Learn to fly


Australian T3 - - MAN VS TECH -

“Pi­lots need skill­ful hand/eye co­or­di­na­tion and steady nerves to race. When us­ing first-per­son view tech­nol­ogy, the hu­man brain ac­tu­ally be­lieves it’s in the cock­pit, cre­at­ing an in­tense ex­pe­ri­ence de­mand­ing full fo­cus and at­ten­tion. It takes an in­cred­i­ble amount of mus­cle mem­ory and prac­tise to be able to pi­lot with pre­ci­sion. Throt­tle man­age­ment and thrust vec­tor­ing are skills that de­velop over time.

“On the DRL sim­u­la­tor, as­pir­ing pi­lots can learn how to fly with­out the ex­ten­sive re­pair time or cost re­quired on a real drone. We also use the sim­u­la­tor for es­port tour­na­ments to re­cruit new pi­lots around the world.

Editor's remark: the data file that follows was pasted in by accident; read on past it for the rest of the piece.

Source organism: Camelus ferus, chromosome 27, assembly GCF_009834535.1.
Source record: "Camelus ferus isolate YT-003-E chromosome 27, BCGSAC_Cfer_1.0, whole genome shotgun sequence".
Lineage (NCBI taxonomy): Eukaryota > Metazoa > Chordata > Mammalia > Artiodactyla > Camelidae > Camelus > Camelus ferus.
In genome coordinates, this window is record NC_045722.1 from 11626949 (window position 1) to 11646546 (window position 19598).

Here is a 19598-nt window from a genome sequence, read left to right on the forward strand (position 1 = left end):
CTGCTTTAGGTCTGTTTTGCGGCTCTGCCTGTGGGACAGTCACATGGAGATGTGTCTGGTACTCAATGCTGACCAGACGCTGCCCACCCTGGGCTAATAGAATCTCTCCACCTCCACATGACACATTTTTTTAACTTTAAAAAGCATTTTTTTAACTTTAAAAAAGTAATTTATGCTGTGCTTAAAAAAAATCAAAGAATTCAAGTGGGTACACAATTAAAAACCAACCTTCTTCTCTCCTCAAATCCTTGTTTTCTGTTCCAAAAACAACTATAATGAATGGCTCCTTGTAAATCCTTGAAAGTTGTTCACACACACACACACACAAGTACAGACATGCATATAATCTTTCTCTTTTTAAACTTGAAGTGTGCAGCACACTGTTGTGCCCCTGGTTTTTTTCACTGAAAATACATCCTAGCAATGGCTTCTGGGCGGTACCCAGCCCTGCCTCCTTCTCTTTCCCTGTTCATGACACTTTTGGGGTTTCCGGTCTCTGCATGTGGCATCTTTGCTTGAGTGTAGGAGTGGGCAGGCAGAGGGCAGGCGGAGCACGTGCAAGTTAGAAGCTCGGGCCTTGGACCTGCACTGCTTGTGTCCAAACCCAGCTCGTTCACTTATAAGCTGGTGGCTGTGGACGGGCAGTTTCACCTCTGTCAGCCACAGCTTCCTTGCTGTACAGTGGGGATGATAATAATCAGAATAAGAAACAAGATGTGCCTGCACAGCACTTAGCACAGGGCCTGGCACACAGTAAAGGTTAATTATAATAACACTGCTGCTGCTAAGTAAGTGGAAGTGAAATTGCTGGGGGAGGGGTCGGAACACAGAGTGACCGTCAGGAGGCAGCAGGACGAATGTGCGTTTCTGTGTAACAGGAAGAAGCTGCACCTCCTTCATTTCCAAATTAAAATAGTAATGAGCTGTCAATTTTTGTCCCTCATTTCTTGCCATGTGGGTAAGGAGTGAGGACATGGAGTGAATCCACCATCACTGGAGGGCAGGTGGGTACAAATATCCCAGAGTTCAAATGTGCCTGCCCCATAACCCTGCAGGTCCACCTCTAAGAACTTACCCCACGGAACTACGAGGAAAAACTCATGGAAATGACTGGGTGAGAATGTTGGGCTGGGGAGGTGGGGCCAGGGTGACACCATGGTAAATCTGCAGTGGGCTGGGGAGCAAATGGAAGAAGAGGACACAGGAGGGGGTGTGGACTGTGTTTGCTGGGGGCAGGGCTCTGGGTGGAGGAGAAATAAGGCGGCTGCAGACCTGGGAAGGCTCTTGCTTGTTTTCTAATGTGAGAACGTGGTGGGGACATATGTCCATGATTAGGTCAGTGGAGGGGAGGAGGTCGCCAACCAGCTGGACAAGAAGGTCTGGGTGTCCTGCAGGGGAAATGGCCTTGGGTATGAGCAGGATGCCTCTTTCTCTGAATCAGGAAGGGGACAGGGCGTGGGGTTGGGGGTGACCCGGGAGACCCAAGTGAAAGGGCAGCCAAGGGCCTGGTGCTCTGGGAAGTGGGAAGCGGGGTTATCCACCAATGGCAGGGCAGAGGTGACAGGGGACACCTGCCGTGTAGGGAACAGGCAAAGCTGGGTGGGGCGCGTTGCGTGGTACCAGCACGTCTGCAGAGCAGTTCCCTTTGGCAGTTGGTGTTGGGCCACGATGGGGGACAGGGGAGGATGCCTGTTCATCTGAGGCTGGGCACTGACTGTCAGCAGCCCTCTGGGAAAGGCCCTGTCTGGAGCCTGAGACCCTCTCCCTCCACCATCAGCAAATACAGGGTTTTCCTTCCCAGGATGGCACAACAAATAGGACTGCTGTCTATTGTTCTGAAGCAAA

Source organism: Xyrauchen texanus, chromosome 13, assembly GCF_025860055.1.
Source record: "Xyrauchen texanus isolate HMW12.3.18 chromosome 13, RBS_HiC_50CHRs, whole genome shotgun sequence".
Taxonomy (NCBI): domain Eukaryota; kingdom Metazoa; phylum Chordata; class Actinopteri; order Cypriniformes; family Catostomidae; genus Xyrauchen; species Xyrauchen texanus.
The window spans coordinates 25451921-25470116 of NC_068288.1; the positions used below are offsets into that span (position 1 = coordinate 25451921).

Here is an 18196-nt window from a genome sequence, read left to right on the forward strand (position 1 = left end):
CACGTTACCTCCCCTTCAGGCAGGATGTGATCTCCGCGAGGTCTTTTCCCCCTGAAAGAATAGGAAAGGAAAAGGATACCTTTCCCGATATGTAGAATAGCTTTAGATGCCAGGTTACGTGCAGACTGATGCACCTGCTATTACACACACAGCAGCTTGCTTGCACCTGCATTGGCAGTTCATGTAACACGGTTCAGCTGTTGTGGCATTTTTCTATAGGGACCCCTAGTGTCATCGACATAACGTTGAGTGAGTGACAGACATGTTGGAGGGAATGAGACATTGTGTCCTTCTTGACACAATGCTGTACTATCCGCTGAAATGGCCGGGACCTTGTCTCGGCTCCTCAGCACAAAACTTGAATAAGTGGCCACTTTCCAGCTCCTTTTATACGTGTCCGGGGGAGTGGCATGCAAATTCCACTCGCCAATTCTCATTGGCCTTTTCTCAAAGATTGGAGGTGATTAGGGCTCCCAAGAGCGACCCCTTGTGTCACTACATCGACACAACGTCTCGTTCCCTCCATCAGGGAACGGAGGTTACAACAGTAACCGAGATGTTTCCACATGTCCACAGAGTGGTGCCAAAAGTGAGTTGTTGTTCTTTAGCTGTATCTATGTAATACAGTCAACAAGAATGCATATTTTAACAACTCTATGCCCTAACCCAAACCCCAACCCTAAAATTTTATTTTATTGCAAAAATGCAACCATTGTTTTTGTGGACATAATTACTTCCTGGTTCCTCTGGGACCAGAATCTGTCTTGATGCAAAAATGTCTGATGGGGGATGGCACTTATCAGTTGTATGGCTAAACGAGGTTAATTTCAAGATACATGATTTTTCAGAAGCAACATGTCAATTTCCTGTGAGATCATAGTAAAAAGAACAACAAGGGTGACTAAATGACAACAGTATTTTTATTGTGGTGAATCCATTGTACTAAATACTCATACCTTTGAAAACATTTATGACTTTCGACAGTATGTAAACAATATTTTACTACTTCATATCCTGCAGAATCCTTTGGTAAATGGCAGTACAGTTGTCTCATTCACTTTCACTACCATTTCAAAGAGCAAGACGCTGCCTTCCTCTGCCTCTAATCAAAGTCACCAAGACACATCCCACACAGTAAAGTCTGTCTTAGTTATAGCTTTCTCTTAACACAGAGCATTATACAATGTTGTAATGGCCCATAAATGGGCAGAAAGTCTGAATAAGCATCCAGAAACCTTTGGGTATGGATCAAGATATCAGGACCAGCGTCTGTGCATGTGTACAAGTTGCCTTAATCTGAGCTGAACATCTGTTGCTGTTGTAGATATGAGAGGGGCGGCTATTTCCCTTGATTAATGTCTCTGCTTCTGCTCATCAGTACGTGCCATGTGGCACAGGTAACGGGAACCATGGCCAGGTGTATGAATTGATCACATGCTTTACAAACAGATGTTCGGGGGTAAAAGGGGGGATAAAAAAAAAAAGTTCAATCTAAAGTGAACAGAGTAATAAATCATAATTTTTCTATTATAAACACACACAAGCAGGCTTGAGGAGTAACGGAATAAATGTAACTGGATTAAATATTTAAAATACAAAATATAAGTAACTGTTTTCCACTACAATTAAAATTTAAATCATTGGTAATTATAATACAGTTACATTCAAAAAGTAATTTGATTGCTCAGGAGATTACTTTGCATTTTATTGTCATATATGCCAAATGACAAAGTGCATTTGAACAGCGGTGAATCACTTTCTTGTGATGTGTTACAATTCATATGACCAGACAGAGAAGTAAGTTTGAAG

“From there, pi­lots can find FPV meet-ups all over the globe. Groups like multigp.com, mini­quad­club.com and fpvlab.com are great places to start. Rac­ing can con­sist of a pro­fes­sional com­pe­ti­tion like DRL, a few friends get­ting to­gether in a field, or just freestyle fly­ing – do­ing tricks and shar­ing the videos on­line.” For more in­for­ma­tion, and to down­load the DRL sim­u­la­tor, visit the­dronerac­in­gleague.com

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